Yet O’Donnell is not just passing through. He’s lived in Washington for “13 years, off and on,” attending Georgetown University Law School after St. John’s College, the “great books” school, in Annapolis. “I went to law school as a way to avoid making decisions about my life,” he acknowledges. “Someone a little braver would have said, ‘Well, I’m just going to do music. And I’m going to do whatever shitty jobs it takes just to make it.’ The idea was, I’ll go for three years, and during that time I’ll put a band together. When I get out, I’ll never have to work as a lawyer. Which was utter, errant, deluded nonsense.”

It was at law school that O’Donnell became interested in the newly free Czech Republic, taking a course about the former Soviet bloc’s political transition, reading the work of Václav Havel and other Czech dissidents, and learning the language from his Capitol Hill next-door neighbors, who were Czech. He went to Prague to escape a law firm where, he says, “the partners were at each other’s throats,” but a half-year later he was back.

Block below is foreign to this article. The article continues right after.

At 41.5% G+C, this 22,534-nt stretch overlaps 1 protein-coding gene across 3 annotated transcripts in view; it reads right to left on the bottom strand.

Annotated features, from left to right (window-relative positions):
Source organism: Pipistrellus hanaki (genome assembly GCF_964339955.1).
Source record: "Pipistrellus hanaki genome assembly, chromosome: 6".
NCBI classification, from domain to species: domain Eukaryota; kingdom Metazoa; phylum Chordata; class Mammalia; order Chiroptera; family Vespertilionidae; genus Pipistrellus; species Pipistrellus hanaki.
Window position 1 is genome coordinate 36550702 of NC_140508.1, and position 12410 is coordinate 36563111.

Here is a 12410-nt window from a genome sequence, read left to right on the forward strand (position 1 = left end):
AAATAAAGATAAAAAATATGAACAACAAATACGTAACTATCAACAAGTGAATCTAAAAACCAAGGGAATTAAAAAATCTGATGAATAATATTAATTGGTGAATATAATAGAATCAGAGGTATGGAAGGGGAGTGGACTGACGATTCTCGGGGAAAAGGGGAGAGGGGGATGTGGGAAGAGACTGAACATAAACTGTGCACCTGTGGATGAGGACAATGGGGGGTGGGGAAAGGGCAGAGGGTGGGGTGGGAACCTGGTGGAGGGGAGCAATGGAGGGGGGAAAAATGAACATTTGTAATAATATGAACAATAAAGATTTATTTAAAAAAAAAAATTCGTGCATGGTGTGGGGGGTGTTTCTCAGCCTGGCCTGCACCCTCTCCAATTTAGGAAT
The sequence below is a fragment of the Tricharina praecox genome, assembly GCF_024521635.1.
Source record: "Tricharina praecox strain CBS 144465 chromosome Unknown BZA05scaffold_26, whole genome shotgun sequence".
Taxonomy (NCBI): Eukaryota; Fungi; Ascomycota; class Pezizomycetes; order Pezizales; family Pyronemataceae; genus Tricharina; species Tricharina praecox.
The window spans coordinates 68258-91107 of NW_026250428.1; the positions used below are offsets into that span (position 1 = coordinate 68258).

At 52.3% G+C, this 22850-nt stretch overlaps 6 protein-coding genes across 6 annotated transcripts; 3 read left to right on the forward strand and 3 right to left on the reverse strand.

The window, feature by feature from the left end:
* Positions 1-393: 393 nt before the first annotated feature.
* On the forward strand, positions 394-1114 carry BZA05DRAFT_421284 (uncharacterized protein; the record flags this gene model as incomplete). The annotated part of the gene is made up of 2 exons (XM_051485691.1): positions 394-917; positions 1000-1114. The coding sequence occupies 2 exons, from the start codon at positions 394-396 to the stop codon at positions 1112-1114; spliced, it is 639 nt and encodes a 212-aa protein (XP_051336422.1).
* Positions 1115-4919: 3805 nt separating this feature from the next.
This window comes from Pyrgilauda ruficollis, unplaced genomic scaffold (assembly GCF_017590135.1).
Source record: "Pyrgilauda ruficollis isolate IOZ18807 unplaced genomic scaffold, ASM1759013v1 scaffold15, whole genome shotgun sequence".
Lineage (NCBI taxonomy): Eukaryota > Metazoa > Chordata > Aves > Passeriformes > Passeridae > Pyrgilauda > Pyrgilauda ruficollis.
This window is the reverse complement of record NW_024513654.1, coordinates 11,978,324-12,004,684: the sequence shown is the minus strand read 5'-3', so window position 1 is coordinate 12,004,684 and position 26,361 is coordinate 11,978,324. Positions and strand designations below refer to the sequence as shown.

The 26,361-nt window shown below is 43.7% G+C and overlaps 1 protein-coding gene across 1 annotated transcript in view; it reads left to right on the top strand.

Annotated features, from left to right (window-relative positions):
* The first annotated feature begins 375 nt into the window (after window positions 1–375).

In 1998, he put a band together, but it didn’t last. Since then, he’s been a solo act. “I’ve got friends here who are musicians, but I don’t feel like part of any scene,” he says. “I wasn’t one of those people who hung out at Dante’s or d.c. space. Also, I’m a lawyer. I didn’t work at Second Story Books. So my contacts with musicians here have been kind of random.”

Still, he’s not entirely without local connections. One Skoda album, Cry Baby Cry’s 2001 Jesus Loves Stacy, also bears the Dischord logo. And when O’Donnell steers an interviewer to Bella Roma, a bar in his Mount Pleasant neighborhood, he discovers that the artwork on display there is by Gregory Ferrand, whose illustrations grace Then I Woke Up.

Although the latter album includes a song by a Czech group, most of O’Donnell’s music seems rooted in ’80s Anglo-American post-punk and indie rock. Limbo includes a cover of Joy Division’s “Isolation,” and an original that drops the names of the Smiths’ Morrissey and the Cure’s Robert Smith. On Then I Woke Up, the singer follows “Every Grey Day Is the Same,” which sounds like the early Go-Betweens, with “As If It Really Mattered,” which invokes Paul Westerberg, the Minutemen, and others.

“There’s a lot of that,” O’Donnell assents. “I went to high school and college in the ’80s, and that’s probably when I bought most of my records. Of course, they were all five or six bucks then, so it was lot easier.”

O’Donnell says his first inspirations, however, were “mostly ’60s groups. The Kinks, the Stones, the Beach Boys. I don’t hear a lot of that in my music, but that’s my musical foundation. These days more folk stuff comes in. I started getting into Richard Thompson in the early ’90s. It’s an aspiration to be able to play like that. I’m listening to more gypsy music and French chanson.”